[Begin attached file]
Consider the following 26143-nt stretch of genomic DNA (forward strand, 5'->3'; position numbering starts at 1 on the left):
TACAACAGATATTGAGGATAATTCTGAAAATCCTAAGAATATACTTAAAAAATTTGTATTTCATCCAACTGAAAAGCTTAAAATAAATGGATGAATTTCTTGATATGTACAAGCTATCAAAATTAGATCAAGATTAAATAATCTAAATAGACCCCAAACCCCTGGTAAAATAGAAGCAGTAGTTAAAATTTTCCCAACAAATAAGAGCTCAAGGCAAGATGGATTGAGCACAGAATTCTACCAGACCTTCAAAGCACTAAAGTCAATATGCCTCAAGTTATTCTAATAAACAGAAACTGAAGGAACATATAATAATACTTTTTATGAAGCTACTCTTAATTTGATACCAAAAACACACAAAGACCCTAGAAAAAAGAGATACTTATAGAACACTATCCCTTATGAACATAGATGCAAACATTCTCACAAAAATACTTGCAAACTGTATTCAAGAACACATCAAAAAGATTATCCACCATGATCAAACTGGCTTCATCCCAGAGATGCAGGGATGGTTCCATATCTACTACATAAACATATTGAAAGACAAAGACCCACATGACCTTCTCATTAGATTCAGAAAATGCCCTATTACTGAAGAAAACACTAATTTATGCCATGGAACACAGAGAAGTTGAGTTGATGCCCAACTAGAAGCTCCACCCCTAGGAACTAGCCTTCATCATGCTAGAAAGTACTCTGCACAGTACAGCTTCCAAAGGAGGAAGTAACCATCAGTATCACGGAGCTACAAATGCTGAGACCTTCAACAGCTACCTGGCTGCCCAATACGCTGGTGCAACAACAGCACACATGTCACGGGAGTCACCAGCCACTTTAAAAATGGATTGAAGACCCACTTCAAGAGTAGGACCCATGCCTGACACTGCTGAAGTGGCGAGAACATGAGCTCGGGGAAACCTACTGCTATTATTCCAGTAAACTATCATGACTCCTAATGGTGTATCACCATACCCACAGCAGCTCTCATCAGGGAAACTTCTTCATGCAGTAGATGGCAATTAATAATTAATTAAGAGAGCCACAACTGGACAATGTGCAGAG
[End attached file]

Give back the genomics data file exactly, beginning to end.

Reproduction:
Consider the following 26143-nt stretch of genomic DNA (forward strand, 5'->3'; position numbering starts at 1 on the left):
TACAACAGATATTGAGGATAATTCTGAAAATCCTAAGAATATACTTAAAAAATTTGTATTTCATCCAACTGAAAAGCTTAAAATAAATGGATGAATTTCTTGATATGTACAAGCTATCAAAATTAGATCAAGATTAAATAATCTAAATAGACCCCAAACCCCTGGTAAAATAGAAGCAGTAGTTAAAATTTTCCCAACAAATAAGAGCTCAAGGCAAGATGGATTGAGCACAGAATTCTACCAGACCTTCAAAGCACTAAAGTCAATATGCCTCAAGTTATTCTAATAAACAGAAACTGAAGGAACATATAATAATACTTTTTATGAAGCTACTCTTAATTTGATACCAAAAACACACAAAGACCCTAGAAAAAAGAGATACTTATAGAACACTATCCCTTATGAACATAGATGCAAACATTCTCACAAAAATACTTGCAAACTGTATTCAAGAACACATCAAAAAGATTATCCACCATGATCAAACTGGCTTCATCCCAGAGATGCAGGGATGGTTCCATATCTACTACATAAACATATTGAAAGACAAAGACCCACATGACCTTCTCATTAGATTCAGAAAATGCCCTATTACTGAAGAAAACACTAATTTATGCCATGGAACACAGAGAAGTTGAGTTGATGCCCAACTAGAAGCTCCACCCCTAGGAACTAGCCTTCATCATGCTAGAAAGTACTCTGCACAGTACAGCTTCCAAAGGAGGAAGTAACCATCAGTATCACGGAGCTACAAATGCTGAGACCTTCAACAGCTACCTGGCTGCCCAATACGCTGGTGCAACAACAGCACACATGTCACGGGAGTCACCAGCCACTTTAAAAATGGATTGAAGACCCACTTCAAGAGTAGGACCCATGCCTGACACTGCTGAAGTGGCGAGAACATGAGCTCGGGGAAACCTACTGCTATTATTCCAGTAAACTATCATGACTCCTAATGGTGTATCACCATACCCACAGCAGCTCTCATCAGGGAAACTTCTTCATGCAGTAGATGGCAATTAATAATTAATTAAGAGAGCCACAACTGGACAATGTGCAGAG